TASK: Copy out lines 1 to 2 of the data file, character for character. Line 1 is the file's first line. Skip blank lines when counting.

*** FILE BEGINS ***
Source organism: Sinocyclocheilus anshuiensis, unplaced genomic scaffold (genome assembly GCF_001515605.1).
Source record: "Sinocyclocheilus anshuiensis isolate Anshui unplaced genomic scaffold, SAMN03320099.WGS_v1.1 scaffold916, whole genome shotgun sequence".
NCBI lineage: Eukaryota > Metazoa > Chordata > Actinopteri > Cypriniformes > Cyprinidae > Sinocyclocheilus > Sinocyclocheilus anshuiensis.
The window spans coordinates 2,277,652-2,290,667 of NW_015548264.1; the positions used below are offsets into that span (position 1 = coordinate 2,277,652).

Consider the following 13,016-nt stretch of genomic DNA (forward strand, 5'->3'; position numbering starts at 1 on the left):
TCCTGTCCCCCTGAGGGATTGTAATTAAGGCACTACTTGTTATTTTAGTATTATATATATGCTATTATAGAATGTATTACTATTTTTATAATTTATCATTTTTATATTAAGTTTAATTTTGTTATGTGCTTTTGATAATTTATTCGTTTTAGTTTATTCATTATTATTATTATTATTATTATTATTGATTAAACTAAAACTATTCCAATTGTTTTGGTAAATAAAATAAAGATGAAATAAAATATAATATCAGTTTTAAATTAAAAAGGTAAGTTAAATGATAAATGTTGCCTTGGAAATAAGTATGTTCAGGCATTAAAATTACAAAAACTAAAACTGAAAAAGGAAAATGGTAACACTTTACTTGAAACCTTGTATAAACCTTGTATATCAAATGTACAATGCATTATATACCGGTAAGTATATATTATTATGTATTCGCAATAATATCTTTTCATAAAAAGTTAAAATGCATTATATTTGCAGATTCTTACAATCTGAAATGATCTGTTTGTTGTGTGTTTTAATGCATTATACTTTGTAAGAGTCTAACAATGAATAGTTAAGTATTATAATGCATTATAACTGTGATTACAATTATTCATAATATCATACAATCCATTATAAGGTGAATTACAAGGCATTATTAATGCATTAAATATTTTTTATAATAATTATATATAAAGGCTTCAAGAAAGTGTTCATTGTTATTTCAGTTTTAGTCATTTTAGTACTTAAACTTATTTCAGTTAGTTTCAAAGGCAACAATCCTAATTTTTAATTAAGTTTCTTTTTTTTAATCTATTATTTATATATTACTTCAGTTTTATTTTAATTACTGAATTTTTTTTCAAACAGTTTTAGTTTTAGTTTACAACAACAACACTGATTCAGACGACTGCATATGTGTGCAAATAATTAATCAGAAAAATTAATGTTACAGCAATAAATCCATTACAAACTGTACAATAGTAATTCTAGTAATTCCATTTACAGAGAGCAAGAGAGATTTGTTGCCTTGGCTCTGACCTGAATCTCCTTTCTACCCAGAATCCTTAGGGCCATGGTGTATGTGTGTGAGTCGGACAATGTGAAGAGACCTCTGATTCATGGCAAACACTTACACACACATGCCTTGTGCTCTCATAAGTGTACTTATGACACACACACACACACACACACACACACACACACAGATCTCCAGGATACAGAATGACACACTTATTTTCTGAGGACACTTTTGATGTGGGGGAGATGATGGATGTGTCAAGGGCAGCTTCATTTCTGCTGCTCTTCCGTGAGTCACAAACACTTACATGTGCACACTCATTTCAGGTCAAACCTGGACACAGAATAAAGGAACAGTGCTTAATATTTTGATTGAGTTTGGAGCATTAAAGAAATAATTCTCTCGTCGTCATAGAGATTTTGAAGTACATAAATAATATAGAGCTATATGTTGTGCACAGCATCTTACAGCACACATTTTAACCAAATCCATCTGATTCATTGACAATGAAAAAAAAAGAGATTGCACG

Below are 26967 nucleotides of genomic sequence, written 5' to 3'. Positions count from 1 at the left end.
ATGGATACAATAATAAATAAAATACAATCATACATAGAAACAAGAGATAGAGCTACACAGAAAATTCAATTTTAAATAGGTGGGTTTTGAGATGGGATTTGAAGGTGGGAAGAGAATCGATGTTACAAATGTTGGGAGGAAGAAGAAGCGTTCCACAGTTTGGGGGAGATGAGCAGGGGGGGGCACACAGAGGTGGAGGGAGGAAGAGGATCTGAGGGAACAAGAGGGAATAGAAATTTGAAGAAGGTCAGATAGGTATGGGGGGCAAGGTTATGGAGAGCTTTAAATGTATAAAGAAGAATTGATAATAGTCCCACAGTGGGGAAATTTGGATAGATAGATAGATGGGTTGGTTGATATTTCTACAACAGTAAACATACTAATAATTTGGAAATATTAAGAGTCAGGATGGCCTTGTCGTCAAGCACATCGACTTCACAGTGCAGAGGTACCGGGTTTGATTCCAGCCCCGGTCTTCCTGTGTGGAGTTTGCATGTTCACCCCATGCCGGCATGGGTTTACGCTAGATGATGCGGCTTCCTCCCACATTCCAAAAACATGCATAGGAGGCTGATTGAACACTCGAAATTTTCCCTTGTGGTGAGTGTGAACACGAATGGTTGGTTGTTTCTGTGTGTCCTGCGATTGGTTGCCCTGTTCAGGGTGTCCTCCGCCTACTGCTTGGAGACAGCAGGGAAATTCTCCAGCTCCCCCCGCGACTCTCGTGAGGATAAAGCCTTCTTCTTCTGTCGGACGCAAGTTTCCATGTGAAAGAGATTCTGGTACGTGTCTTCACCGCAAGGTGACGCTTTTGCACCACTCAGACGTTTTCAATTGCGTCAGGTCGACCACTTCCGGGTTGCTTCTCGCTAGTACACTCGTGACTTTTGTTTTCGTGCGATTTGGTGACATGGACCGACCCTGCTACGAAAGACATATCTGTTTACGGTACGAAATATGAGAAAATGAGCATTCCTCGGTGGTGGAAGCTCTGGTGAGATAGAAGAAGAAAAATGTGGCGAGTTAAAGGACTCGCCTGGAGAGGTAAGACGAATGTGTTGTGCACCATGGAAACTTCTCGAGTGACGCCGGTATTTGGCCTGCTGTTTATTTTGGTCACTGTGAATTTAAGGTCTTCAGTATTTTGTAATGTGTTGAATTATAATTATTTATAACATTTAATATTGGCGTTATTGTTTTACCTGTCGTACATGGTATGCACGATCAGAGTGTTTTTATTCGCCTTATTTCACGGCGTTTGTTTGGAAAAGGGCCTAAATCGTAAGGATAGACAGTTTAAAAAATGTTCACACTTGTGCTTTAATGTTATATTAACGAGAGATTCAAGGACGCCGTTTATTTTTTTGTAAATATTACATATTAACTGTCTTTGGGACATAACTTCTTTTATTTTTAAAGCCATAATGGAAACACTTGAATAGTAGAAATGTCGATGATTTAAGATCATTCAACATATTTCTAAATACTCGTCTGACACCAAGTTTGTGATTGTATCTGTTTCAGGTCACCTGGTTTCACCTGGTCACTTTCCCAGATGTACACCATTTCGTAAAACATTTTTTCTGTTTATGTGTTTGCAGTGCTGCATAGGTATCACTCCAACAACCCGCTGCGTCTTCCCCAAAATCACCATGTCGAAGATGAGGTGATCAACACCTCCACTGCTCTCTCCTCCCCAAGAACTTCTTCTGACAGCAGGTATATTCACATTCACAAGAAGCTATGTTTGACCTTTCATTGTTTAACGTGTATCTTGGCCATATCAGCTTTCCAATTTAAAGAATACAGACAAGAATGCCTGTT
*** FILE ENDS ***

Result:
Source organism: Sinocyclocheilus anshuiensis, unplaced genomic scaffold (genome assembly GCF_001515605.1).
Source record: "Sinocyclocheilus anshuiensis isolate Anshui unplaced genomic scaffold, SAMN03320099.WGS_v1.1 scaffold916, whole genome shotgun sequence".